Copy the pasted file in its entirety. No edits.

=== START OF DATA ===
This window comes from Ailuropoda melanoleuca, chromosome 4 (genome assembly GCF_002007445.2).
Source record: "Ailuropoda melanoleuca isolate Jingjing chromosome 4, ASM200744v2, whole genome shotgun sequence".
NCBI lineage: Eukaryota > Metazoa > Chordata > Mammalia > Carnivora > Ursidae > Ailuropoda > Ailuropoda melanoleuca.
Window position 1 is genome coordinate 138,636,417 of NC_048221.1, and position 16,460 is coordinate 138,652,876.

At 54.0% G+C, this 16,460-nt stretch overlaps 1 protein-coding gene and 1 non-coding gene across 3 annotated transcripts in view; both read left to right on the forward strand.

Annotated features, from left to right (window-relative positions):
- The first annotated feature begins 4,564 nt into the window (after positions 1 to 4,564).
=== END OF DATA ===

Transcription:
This window comes from Ailuropoda melanoleuca, chromosome 4 (genome assembly GCF_002007445.2).
Source record: "Ailuropoda melanoleuca isolate Jingjing chromosome 4, ASM200744v2, whole genome shotgun sequence".
NCBI lineage: Eukaryota > Metazoa > Chordata > Mammalia > Carnivora > Ursidae > Ailuropoda > Ailuropoda melanoleuca.
Window position 1 is genome coordinate 138,636,417 of NC_048221.1, and position 16,460 is coordinate 138,652,876.

At 54.0% G+C, this 16,460-nt stretch overlaps 1 protein-coding gene and 1 non-coding gene across 3 annotated transcripts in view; both read left to right on the forward strand.

Annotated features, from left to right (window-relative positions):
- The first annotated feature begins 4,564 nt into the window (after positions 1 to 4,564).